“Laundry Day” is a little darker, but “You know it’s laundry day again,” isn’t the kind of chorus that really gets my angst out. This one has a guitar solo too, and it’s a gooder. Too bad that the song isn’t as good as the solo. The pop-punk of “Darkest Hour” is better. Why did singers always use distortion on their voices in the early 90’s? It’s too bad. “Darkest Hour” isn’t bad at all. The last song is the dreary “Better Things to Do”, which kind of leaves the EP on a downer note.
It’s too bad really because I know they can do better. They did do better, on the Deadline EP. Would they redeem it on the Tangible Vibe album? I remember liking it back then, but I haven’t played it in a long time. That’s the next review. As for So This is Limbo?
DEADLINE – Deadline (1992 Deadline Productions)
Old school adherents of the classic Pepsi Power Hour may remember the video for “Donna (Do You Wanna)” by Sarnia Ontario’s Deadline. This self-titled mini-album was not their first release, they did have an indi cassette before this. Their 1992 CD debut was impressive quality for the period. “Friction Addiction” (heard in re-recorded form on Raw M.E.A.T 3) is a cool, innovative hard rock number with a funky lead vocal. The guys were all musically and vocally talented: the Wood brothers Tim and Tom (vocals and drums respectively), Paul Albert (bass), and Shawn Meehan (guitars). “Friction Addition” was exactly the kind of song that could have become a hit in 1992. It was still upbeat, good-time hard rock, but with modern elements that the 1990’s demanded.
“Donna” sounds like an outtake from Extreme’s first album, a bit dated now. It’s a nice shuffle complete with harmonica blasts, and fans of that old time hard rock will still like it. The juvenile lyrics however are way below the quality of the music and playing. “Nothing Left to Lose” is a somber ballad, a cross between Europe’s “Tomorrow” and Dokken’s “Alone Again”. Bassist Paul Albert is credited as the pianist on the track.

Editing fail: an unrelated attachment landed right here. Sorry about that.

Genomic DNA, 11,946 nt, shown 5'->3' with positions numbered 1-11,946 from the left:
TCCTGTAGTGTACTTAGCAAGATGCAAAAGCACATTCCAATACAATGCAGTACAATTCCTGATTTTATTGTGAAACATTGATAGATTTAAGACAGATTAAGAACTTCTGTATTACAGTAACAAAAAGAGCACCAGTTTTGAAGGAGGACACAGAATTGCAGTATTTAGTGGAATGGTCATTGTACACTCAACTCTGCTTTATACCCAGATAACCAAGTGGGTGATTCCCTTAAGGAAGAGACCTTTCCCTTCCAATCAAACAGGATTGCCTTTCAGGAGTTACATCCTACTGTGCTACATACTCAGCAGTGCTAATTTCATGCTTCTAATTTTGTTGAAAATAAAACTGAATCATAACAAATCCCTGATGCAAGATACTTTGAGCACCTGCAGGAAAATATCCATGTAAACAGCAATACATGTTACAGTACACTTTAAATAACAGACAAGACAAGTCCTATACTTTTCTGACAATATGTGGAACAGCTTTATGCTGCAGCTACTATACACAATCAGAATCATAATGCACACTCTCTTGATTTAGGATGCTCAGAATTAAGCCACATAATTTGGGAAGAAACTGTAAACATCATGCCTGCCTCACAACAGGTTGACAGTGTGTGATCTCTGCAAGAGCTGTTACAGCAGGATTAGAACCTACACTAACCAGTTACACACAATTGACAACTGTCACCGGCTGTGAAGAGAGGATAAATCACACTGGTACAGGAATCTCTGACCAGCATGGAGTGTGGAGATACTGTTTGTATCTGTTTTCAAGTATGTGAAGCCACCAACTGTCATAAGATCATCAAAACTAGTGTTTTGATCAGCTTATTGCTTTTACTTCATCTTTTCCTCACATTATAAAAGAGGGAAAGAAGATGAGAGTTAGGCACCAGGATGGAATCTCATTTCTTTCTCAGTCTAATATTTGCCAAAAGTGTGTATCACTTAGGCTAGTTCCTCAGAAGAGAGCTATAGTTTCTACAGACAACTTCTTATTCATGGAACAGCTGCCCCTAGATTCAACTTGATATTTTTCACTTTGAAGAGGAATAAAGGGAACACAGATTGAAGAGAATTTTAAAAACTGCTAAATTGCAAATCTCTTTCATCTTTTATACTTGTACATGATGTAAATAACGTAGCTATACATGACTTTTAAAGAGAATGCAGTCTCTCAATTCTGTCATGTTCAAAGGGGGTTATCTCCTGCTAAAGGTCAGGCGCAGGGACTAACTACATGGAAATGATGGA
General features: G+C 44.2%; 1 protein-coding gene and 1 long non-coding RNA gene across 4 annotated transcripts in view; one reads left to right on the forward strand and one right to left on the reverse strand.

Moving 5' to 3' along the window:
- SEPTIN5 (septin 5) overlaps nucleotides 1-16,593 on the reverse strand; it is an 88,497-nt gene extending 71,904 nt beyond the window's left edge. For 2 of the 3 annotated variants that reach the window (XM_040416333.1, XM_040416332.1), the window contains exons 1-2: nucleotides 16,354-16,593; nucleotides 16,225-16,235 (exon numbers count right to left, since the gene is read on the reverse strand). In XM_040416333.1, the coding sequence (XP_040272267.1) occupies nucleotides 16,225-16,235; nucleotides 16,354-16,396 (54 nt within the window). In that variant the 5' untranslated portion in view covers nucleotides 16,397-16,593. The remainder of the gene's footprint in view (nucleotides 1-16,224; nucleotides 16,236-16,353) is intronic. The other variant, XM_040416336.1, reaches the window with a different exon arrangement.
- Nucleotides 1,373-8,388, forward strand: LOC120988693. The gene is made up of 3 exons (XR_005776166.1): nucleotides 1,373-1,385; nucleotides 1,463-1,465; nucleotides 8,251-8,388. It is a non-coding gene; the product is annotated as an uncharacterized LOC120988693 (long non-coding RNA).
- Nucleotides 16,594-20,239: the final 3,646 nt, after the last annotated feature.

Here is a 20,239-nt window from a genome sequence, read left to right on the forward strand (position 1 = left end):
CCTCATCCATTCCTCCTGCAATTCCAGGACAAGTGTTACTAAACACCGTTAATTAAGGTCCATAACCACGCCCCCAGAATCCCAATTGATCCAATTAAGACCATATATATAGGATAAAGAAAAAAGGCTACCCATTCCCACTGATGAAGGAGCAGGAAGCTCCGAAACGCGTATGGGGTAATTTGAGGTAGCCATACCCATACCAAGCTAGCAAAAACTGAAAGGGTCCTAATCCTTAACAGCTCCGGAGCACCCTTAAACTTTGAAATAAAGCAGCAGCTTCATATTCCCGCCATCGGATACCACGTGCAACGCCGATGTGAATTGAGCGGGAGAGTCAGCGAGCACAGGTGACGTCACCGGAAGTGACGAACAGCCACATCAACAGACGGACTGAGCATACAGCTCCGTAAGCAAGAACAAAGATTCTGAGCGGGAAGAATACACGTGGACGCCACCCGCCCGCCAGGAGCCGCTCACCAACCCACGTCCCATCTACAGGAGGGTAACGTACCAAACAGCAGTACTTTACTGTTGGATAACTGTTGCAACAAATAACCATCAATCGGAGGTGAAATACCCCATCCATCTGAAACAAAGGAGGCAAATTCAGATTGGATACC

“Imagine That” is one of those early 90’s Ugly Kid Funk Metal™ tracks. Paint a visual picture and you’ll probably be pretty close. Regardless of the dated sound, it is still a pretty fun song. Following that is the less-funky “Do You Believe”, a fun hard rocker that even quotes “Bomehian Rhapsody”. How 1992! Once again, Extreme comparisons are apt. Slaughter too, especially vocally. “Set Your Sails” is the “inspirational” track. You always had to have one of those, didn’t you? As such it’s upbeat and plenty good. The tricky guitar solo reminds me of Richie Kotzen in style.
The CD ends with the jokey acoustic jam, “I Hate Workin'”. It has that old Van Halen vibe of the “drunken party” in the background, and the singalong chorus. Their hearts were the right place, but the song is a bit on the corny side. Still, for a first CD? Not bad at all.
After this the band released an EP called So This is Limbo and an album called Tangible Vibe. These releases had a marked change of direction. Guitar solos were chopped and songs shortened; as the 90’s progressed so they did, right into pop punk. Both are pretty good releases, but we’ll have to look at them another time. Deadline, the debut, scores a respectable:
Incidentally, this CD will not rip on any machine. No computer will play it, only an actual CD player. I have had that problem with a few Canadian made CDs from the early 90’s.
SWORD – Metalized (1986 Aquarius/Capitol)
I was watching the Pepsi Power Hour one afternoon in the 10th grade when they debuted the first video from Quebec metallers Sword — a song called “F.T.W.” My best friend Bob and I were both watching that day, and we got into the song big time. I was recording and we went back and played the video two or three more times. Later on, lead throat Rick Hughes was in the MuchMusic studio live, and explained that some people thought that “F.T.W.” stood for something else; the chorus of of the song goes “Follow the Wheels”. The song is about bikers, but some assumed the song “F.T.W.” stood for “Fuck the World”. I discovered this first hand when I scrawled the Sword logo on my Math notebook, along with the initials F.T.W. The kid behind me didn’t believe me when I told him I meant it as “Follow the Wheels”.
We were blown away by “F.T.W.”, a galloping metal song with gritty vocals. Bob and I agreed that Rick Hughes had the power and grit of a guy like Dee Snider, but the music was borderline thrash metal. A couple years later, when I signed up for Columbia House music club, I ordered the album Metalized on cassette. It was every bit as heavy as “F.T.W.” and then some. It seemed to lie somewhere between W.A.S.P. or Anvil and Megadeth. It was on the heavier side of music that appealed to me but I gave the album a shot. (That is, until the cassette got eaten. Capitol Records were issuing some of the worst quality cassette tapes in Canada in the 1980’s and Metalized was one more victim.)